Friday, May 1, 2020

American Society of Microbiology: got a project? get grad students

...In 2016, the Bureau of Labor Statistics predicted we needed 12,000 new clinical laboratory professionals each year to meet rising demand. That includes clinical microbiologists, highly trained scientists with Ph.D.s or medical degrees. But just an estimated 5,000 laboratory professionals enter the work force annually. Clinical microbiology laboratories today have more than 10 percent vacancies, and the pandemic has only compounded the shortfall. (Luckily, we’re not in short supply of the kinds of microbiologists who look into the basic biology of the virus, develop drugs to kill it or are working on a vaccine.) 
To rapidly scale-up testing we propose a biomedical version of the National Guard, a rapid response force of microbiologists and other scientists who could help reinforce the health care system during pandemics. This would let hospital laboratories serve as the backbone for medical diagnoses in a pandemic. These laboratories are critical, because an estimated 70 percent of medical decisions are based on diagnostic tests....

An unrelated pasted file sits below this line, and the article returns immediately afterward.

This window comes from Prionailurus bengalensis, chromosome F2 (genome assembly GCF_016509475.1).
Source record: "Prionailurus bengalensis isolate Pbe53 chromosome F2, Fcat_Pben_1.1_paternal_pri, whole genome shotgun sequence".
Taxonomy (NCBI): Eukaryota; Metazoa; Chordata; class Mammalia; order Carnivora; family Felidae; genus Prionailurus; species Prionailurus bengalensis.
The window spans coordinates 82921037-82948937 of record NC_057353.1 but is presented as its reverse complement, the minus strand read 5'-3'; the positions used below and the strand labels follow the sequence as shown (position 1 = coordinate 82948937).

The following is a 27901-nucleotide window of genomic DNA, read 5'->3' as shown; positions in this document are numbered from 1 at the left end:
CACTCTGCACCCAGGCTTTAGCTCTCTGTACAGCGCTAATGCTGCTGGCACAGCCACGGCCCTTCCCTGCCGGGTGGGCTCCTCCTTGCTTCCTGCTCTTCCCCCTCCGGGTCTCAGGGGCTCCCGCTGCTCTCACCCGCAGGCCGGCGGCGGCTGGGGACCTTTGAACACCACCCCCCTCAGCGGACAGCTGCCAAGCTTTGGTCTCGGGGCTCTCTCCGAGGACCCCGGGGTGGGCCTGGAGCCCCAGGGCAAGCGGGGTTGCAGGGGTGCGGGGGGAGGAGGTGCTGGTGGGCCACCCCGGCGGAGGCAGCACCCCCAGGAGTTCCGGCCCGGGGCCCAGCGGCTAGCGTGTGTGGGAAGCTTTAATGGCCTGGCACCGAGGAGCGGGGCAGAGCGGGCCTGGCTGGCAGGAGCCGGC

Who does the leadership of the American Society for Microbiology think they should recruit?
...We have an overflow of graduate students and postdoctoral fellows currently training in microbiology and it would require us to recruit about 4 percent of them. That would mean roughly 300 scientists could deploy to hospitals or from remote support centers, with board-certified clinical microbiologists supervising them. Of course, we know clinical microbiologists do not appear out of thin air. They require long, expensive training. Yet many of these students and fellows would welcome the chance to join this part-time project for additional practical training and stipend support...
I find it rather appalling to take students (that there is "an overflow of") to recruit for a side project. The right thing to do is to tell these students to get the heck out of the field!

(Let's be honest, some kind of reserve for scientists makes sense, but it isn't clear to me that you need some kind of governmental program to make this happen?, i.e. it seems to be happening now anyway?) 


  1. The people that come up with these ideas are usually ones with good jobs that pay well and have great job security (tenured faculty). Of course they cant imagine what its like to be a poorly paid lab worker with no job security which this job requires, so lets get more grad students or bring people in from Chindia (!)


  3. A few of those postdocs are postdocs because they wanted to be. Most are only there because of failed job searches, and would probably jump at the chance for real employment.


looks like Blogger doesn't work with anonymous comments from Chrome browsers at the moment - works in Microsoft Edge, or from Chrome with a Blogger account - sorry! CJ 3/21/20